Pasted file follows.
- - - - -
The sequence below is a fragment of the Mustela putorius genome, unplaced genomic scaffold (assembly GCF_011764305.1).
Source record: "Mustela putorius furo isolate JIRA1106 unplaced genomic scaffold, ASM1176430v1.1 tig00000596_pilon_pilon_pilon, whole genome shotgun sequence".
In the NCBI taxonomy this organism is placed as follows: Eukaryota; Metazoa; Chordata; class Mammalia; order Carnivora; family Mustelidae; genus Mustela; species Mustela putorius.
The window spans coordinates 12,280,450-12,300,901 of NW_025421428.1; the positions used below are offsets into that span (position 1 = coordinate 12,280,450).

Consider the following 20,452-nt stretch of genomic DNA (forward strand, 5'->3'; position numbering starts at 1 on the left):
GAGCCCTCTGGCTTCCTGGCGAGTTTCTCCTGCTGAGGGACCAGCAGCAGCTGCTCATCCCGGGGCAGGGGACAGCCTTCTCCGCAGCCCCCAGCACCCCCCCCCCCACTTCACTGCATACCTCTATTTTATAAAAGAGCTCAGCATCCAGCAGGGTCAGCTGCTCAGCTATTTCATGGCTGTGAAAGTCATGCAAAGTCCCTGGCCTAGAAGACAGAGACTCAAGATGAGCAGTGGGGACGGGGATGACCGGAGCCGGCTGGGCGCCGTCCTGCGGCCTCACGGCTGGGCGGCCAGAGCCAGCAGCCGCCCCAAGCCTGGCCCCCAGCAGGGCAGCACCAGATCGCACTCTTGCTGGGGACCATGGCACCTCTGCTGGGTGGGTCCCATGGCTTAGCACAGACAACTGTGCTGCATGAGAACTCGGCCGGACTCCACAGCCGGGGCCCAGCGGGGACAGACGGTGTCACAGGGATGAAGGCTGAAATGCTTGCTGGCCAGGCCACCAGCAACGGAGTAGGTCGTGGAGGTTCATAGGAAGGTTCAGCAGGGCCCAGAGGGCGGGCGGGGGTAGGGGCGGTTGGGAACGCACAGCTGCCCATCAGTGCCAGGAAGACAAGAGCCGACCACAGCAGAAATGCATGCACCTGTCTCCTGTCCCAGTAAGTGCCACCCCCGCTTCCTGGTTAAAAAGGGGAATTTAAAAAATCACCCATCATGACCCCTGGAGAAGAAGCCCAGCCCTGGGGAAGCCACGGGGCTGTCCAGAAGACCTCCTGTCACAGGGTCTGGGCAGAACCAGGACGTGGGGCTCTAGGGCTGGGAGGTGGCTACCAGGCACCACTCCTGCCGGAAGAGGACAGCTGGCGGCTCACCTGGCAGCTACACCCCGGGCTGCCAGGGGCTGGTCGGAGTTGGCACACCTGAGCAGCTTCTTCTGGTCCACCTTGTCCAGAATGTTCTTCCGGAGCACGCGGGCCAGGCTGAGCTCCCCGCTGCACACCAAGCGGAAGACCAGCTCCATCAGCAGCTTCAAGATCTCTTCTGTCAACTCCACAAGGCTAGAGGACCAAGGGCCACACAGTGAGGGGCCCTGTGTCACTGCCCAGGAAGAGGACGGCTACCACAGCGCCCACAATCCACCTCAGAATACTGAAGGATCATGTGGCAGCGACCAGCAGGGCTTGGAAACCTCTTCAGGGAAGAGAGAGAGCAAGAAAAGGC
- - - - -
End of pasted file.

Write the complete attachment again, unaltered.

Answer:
The sequence below is a fragment of the Mustela putorius genome, unplaced genomic scaffold (assembly GCF_011764305.1).
Source record: "Mustela putorius furo isolate JIRA1106 unplaced genomic scaffold, ASM1176430v1.1 tig00000596_pilon_pilon_pilon, whole genome shotgun sequence".
In the NCBI taxonomy this organism is placed as follows: Eukaryota; Metazoa; Chordata; class Mammalia; order Carnivora; family Mustelidae; genus Mustela; species Mustela putorius.
The window spans coordinates 12,280,450-12,300,901 of NW_025421428.1; the positions used below are offsets into that span (position 1 = coordinate 12,280,450).

Consider the following 20,452-nt stretch of genomic DNA (forward strand, 5'->3'; position numbering starts at 1 on the left):
GAGCCCTCTGGCTTCCTGGCGAGTTTCTCCTGCTGAGGGACCAGCAGCAGCTGCTCATCCCGGGGCAGGGGACAGCCTTCTCCGCAGCCCCCAGCACCCCCCCCCCCACTTCACTGCATACCTCTATTTTATAAAAGAGCTCAGCATCCAGCAGGGTCAGCTGCTCAGCTATTTCATGGCTGTGAAAGTCATGCAAAGTCCCTGGCCTAGAAGACAGAGACTCAAGATGAGCAGTGGGGACGGGGATGACCGGAGCCGGCTGGGCGCCGTCCTGCGGCCTCACGGCTGGGCGGCCAGAGCCAGCAGCCGCCCCAAGCCTGGCCCCCAGCAGGGCAGCACCAGATCGCACTCTTGCTGGGGACCATGGCACCTCTGCTGGGTGGGTCCCATGGCTTAGCACAGACAACTGTGCTGCATGAGAACTCGGCCGGACTCCACAGCCGGGGCCCAGCGGGGACAGACGGTGTCACAGGGATGAAGGCTGAAATGCTTGCTGGCCAGGCCACCAGCAACGGAGTAGGTCGTGGAGGTTCATAGGAAGGTTCAGCAGGGCCCAGAGGGCGGGCGGGGGTAGGGGCGGTTGGGAACGCACAGCTGCCCATCAGTGCCAGGAAGACAAGAGCCGACCACAGCAGAAATGCATGCACCTGTCTCCTGTCCCAGTAAGTGCCACCCCCGCTTCCTGGTTAAAAAGGGGAATTTAAAAAATCACCCATCATGACCCCTGGAGAAGAAGCCCAGCCCTGGGGAAGCCACGGGGCTGTCCAGAAGACCTCCTGTCACAGGGTCTGGGCAGAACCAGGACGTGGGGCTCTAGGGCTGGGAGGTGGCTACCAGGCACCACTCCTGCCGGAAGAGGACAGCTGGCGGCTCACCTGGCAGCTACACCCCGGGCTGCCAGGGGCTGGTCGGAGTTGGCACACCTGAGCAGCTTCTTCTGGTCCACCTTGTCCAGAATGTTCTTCCGGAGCACGCGGGCCAGGCTGAGCTCCCCGCTGCACACCAAGCGGAAGACCAGCTCCATCAGCAGCTTCAAGATCTCTTCTGTCAACTCCACAAGGCTAGAGGACCAAGGGCCACACAGTGAGGGGCCCTGTGTCACTGCCCAGGAAGAGGACGGCTACCACAGCGCCCACAATCCACCTCAGAATACTGAAGGATCATGTGGCAGCGACCAGCAGGGCTTGGAAACCTCTTCAGGGAAGAGAGAGAGCAAGAAAAGGC